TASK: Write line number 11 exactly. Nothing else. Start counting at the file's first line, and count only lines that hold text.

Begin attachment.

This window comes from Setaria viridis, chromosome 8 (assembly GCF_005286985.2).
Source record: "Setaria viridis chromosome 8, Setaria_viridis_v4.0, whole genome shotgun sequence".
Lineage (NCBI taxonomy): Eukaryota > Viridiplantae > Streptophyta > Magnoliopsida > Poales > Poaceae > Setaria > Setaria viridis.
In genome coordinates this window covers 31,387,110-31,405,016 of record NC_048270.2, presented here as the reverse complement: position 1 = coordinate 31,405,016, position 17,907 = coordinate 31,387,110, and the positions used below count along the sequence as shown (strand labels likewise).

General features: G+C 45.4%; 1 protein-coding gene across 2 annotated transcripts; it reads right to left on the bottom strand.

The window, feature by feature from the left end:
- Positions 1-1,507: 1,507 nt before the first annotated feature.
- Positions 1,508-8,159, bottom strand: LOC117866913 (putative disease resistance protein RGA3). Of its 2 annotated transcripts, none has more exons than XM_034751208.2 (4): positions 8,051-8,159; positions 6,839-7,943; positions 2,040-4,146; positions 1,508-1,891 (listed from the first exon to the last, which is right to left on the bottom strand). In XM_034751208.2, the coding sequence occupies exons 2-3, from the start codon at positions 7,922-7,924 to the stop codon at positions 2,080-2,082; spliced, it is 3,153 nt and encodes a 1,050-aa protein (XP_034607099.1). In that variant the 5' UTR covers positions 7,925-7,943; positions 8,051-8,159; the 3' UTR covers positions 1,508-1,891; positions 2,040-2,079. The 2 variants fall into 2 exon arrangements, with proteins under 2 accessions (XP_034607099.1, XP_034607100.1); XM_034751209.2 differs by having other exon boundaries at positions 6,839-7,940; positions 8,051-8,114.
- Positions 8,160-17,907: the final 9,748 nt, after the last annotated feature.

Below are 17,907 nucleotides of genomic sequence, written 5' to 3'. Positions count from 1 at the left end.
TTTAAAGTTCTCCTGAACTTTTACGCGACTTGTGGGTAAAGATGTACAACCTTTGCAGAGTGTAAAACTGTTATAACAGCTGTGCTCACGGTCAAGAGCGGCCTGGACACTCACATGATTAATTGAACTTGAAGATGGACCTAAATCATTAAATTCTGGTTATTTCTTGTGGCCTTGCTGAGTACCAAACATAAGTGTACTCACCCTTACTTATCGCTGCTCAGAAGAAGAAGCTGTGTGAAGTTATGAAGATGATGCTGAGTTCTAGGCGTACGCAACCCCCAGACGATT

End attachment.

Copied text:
TTTAAAGTTCTCCTGAACTTTTACGCGACTTGTGGGTAAAGATGTACAACCTTTGCAGAGTGTAAAACTGTTATAACAGCTGTGCTCACGGTCAAGAGCGGCCTGGACACTCACATGATTAATTGAACTTGAAGATGGACCTAAATCATTAAATTCTGGTTATTTCTTGTGGCCTTGCTGAGTACCAAACATAAGTGTACTCACCCTTACTTATCGCTGCTCAGAAGAAGAAGCTGTGTGAAGTTATGAAGATGATGCTGAGTTCTAGGCGTACGCAACCCCCAGACGATT